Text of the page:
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  • Be(e) careful! Being prepared with a bee or wasp sting allergy.
    Added by My Identity Doctor
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    A cartoon picture of a yellow and black bee with see-through wings.Summer is upon us, and that means that your next picnic, patio lunch meeting, or casual wait at the bus stop could soon have some not-so-welcome guests. While a sting from an insect like a bee, wasp, or hornet can be unpleasant for anybody, for those with a potentially life-threatening allergy to insect stings, the presence of these unpredictable flying creatures can be anxiety provoking to say the least.
    Planning ahead can help you enjoy your time outdoors and stay safe, even if you have an allergy to bee and wasp stings.
    • If prescribed, carry an epinephrine auto-injector with you at all times. Make sure you, and at least one person who is with you, understand how and when to use it.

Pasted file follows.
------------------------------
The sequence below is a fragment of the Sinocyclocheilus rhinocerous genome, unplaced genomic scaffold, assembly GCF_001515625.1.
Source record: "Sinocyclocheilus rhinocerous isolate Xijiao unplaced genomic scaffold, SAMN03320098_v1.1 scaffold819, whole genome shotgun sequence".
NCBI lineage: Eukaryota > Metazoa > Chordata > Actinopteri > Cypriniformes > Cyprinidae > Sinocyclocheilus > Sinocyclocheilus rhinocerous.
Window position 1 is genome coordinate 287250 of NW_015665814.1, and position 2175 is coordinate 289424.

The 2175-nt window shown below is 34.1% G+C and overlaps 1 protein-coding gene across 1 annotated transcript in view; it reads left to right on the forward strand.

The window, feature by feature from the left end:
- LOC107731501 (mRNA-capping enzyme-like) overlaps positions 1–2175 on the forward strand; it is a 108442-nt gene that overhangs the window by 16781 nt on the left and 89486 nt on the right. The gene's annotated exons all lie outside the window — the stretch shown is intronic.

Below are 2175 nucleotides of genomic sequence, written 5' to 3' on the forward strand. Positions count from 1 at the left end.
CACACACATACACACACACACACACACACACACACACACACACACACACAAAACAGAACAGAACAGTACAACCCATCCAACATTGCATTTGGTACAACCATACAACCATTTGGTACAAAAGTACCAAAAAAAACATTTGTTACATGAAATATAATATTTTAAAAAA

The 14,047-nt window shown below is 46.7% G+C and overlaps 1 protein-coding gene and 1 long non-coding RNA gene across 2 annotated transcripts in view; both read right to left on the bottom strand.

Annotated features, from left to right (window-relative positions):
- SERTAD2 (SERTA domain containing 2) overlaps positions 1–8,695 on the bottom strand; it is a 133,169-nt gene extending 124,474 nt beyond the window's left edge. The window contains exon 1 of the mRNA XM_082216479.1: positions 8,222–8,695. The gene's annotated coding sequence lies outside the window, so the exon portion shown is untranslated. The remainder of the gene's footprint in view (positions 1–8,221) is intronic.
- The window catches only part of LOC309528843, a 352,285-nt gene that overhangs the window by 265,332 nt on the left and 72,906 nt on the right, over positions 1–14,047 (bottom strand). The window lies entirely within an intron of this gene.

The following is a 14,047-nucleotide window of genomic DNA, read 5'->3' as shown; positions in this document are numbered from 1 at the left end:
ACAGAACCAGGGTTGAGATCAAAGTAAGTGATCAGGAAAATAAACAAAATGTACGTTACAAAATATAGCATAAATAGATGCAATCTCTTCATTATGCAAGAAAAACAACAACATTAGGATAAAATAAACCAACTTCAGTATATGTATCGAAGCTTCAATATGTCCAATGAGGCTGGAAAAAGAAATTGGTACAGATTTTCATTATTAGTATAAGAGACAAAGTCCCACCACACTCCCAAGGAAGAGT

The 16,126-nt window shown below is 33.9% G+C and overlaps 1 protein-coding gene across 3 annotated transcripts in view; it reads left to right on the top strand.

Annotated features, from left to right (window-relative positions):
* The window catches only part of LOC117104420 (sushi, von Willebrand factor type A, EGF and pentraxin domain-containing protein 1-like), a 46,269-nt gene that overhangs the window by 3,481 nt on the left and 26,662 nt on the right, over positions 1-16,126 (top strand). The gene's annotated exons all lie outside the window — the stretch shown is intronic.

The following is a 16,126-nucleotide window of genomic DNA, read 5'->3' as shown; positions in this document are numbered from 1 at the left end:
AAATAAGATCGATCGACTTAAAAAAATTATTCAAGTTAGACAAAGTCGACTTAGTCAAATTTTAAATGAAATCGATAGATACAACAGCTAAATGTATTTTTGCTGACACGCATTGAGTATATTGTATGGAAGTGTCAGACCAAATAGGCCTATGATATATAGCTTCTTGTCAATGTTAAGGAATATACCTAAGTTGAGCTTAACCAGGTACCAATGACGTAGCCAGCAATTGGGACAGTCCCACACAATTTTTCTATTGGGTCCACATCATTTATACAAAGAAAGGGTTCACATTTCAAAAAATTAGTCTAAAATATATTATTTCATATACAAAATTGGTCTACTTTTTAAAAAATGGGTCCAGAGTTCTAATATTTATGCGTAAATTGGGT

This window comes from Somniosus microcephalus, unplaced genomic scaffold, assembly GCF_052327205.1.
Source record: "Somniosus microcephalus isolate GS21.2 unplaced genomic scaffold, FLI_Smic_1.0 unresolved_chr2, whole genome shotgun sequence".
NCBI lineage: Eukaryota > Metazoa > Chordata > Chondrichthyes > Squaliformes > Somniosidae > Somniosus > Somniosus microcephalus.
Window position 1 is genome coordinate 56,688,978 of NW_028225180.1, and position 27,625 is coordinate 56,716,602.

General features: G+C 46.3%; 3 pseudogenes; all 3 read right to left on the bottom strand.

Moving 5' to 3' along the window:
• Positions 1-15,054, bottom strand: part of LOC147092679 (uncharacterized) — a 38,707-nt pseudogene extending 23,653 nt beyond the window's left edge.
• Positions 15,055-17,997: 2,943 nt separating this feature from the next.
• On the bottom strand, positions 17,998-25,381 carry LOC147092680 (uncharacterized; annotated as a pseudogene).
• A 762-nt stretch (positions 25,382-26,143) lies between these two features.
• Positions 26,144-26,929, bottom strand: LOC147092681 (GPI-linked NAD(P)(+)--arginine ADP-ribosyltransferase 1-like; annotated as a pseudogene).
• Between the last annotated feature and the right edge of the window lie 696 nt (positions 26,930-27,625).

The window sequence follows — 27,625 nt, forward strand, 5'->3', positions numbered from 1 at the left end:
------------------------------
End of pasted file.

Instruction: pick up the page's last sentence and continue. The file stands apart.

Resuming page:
• If you are stung, use your epinephrine as soon as possible—even if you aren’t yet having symptoms, or you don’t know what stung you. Ensure you move away from the area as an insect may sting more than once—only honeybees die after one sting. [1] Call 911, or your local emergency number, immediately. It’s always better to be over-cautious.
    • Some stinging insects can be attracted to the loud noise and vibrations of machinery, like leafblowers and lawnmowers. [1]
    • Food and drinks are a big part of summer fun, but be sure to be careful if you have an insect sting allergy. Bees and wasps are attracted to human food—and the stickier and sweeter, the better for them! Consume foods indoors to be safe, and use a closed-top or clear drinking container so you can see the contents of your drink before consuming [1]… This is a good safety tip for anybody!
    Published by My Identity Doctor on July 6, 2016


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